And, as Paterson noted, “read the offer’s fine print.” Some reward programs can be capped or have expiration dates, or credit card companies can change their policies without notice.
Credit cards may be one of the most divisive of all the available financial tools, but since a credit card is just that, a tool, whether it is an effective one depends on how cardholders choose to use the tool. There is a lot more to using credit cards successfully than simply keeping your personal information safe, so here are six suggestions to make credit cards work for you:
(1) Limit the Number of Cards You Have: “A wallet stuffed with credit cards can make financial institutions nervous that your spending could get out of hand,” states Bank of America’s explanation of five common misconceptions about credit card use. While that is undoubtedly true, “making financial institutions nervous” is more of a concern for an individual’s credit score. What is more important about that statement is that it indicates that the more cards a person has, the more likely spending can get out of hand. According to www.cardtrack.com, the average cardholder has seven credit cards and two debit cards. As Bill Hardekopf, chief executive officer of www.lowcards.com, a Website that helps consumers compare credit cards, told the Seattle Times, the number of credit cards an individual owns has an affect on their overall financial situation. “There is the temptation of using them and charging more and more,” he said. “Why tempt yourself with that situation?”
(2) Don’t Get in the Habit of Making Minimum Only Payments: By using a credit card, the cardholder is offering the bank’s money, instead of their own, to pay for a good or service, which will be repaid at a later date. Since the bank is providing the cardholder a service, it is in the repayments of the debt that banks usually make their own profits. Credit cards create significant profit sources for banks when individuals go beyond their credit card limit or keep high balances on their cards.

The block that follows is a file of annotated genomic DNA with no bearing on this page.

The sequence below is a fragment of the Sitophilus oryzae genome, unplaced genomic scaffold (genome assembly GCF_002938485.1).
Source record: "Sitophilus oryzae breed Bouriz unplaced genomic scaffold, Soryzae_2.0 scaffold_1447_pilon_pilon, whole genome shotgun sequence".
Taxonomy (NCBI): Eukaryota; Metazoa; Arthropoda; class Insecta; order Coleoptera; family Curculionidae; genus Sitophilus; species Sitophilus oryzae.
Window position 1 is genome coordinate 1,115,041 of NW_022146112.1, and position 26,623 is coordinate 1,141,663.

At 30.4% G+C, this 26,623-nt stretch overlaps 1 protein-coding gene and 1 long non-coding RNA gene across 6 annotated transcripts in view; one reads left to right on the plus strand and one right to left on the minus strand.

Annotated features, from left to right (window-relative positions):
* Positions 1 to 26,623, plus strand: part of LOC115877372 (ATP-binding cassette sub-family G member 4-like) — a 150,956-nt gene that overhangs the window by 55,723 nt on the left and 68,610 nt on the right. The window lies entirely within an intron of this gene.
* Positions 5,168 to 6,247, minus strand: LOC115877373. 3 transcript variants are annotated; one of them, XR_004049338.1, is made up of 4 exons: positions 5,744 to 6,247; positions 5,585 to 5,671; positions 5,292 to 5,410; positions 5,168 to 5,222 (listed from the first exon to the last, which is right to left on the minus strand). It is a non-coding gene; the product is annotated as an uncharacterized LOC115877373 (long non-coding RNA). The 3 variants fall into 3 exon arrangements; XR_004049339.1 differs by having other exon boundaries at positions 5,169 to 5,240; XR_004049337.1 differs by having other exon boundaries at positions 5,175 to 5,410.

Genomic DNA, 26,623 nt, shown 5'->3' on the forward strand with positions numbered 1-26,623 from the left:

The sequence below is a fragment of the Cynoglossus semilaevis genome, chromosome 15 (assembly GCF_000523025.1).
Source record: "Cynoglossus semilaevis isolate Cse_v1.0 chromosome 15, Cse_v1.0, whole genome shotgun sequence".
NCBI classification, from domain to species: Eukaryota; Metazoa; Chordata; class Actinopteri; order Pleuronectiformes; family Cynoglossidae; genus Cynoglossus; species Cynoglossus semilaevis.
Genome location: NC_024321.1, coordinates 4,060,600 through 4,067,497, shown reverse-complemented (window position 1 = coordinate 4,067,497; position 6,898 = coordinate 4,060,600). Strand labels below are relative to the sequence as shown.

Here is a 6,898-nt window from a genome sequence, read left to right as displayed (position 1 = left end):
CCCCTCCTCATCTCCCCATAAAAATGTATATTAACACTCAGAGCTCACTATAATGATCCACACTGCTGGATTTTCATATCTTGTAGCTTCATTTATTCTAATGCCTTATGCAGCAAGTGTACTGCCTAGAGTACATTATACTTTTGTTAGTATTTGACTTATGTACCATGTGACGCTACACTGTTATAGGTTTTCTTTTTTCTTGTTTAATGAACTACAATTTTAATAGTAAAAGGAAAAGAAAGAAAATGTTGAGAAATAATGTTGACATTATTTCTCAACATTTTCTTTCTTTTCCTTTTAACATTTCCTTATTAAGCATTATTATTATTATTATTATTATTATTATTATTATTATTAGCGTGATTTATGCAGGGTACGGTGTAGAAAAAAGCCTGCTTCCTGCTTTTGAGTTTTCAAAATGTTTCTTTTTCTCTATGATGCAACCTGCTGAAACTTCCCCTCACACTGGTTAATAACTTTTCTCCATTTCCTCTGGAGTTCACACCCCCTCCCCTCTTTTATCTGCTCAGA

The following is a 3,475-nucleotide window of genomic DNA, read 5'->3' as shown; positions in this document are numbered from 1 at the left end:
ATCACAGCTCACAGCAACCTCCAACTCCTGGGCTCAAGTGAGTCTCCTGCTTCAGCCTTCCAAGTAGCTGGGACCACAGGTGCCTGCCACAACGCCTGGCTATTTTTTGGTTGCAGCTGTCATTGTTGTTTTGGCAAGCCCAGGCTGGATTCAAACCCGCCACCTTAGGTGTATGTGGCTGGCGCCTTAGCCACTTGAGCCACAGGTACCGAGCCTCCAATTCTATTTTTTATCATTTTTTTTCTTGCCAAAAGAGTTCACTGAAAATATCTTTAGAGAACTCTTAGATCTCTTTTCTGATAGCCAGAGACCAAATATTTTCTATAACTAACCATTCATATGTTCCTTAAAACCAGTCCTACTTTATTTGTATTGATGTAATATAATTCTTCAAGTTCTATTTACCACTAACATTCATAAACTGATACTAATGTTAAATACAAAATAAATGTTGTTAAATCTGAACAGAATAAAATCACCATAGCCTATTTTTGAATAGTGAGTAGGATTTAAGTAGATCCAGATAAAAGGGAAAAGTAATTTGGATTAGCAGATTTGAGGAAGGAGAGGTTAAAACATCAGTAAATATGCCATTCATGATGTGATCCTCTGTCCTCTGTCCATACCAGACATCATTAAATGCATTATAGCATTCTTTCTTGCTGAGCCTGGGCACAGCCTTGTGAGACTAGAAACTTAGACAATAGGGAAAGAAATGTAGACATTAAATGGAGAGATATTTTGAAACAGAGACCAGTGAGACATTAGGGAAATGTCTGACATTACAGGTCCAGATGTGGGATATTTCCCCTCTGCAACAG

Making minimum-only payments leads to high balances. They also increase the time it will take to pay off the debt because such payments increase the amount of interest the cardholder ends up paying.
(3) Don’t use your credit card to purchase items you can’t afford: The bank does not check your savings account before your purchase is approved, and it has little incentive to do so.
This recommendation also means cardholders should keep an eye on their available credit limit. Even if a particular transaction would put you above your credit limit — the amount the bank determines you can buy at anyone time — the bank will likely approve the transaction just so an overlimit fee can be charged. This practice enables people to spend more money with credit cards then they would have otherwise, which, in turn, creates more profit for banks.
When you cannot afford to pay for a purchase in cash that is arguably the time when you should not use a credit card. Additionally, using cards for everyday purchases, as a substitute for cash, is a habit that can quickly led to debt. Studies have shown that people are more likely to make a purchase if they intend to pay for the item or service with a credit card than with cash. After all, cash does seem much more scarce; credit credits just do not convey a similar feeling.
(4) Know the Different Type of Credit Cards: Credit Cards may all seem fairly similar in basic concept, but variations in their terms and conditions are definitely not. The differences in credit card features — interest rates, annual fees, and credit limit — should influence which card you choose and how you use it. There are standard credit cards, known as “plain-vanilla” cards, that enable cardholders to spend up to a certain credit limit and apply a finance charge to outstanding balances at the end of each billing cycle. But even here, finance charges can vary, the annual percentage rate — or the interest rate applied to a balance carried beyond the grace period — can increase, and APRs can be fixed or variable as well.
(5) Build Good Credit: With that being said, if cardholders control their spending and pay off the balance monthly, it may seem that the only reason to use credit cards is to temporarily avoid the inevitable: paying bills. But when credit is truly needed — when you are buying a automobile or property — such credit card use will stand you in good stead. Therefore, it is important to use credit cards with a particular strategy in mind, whether it is to build credit or get rewards.
When building credit, it is important to just have one card, keep a low credit limit, and pay off he full balance each month.
(6) Get Rewards: As mentioned earlier, reward points were created as a marketing tool that would convince more people to sign up and cardholders to make more transactions. With such a card, cardholders are awarded points, or cash back, based on the amount of money spent. Reward cards can be tricky, points may expire or reduced as the result late payments, but in a sense, they are the banks way of paying you to use their card. For example, an airlines-branded credit card can help cardholders save money on travel fees and airfare, and the same goes for gas rewards.
However, it is important to remember that these benefits are only truly realized when spending is kept in check and balances are paid off.
Honorable Mention: Don’t use your credit card when you are intoxicated or hungry.
Follow Meghan on Twitter @MFoley_WSCS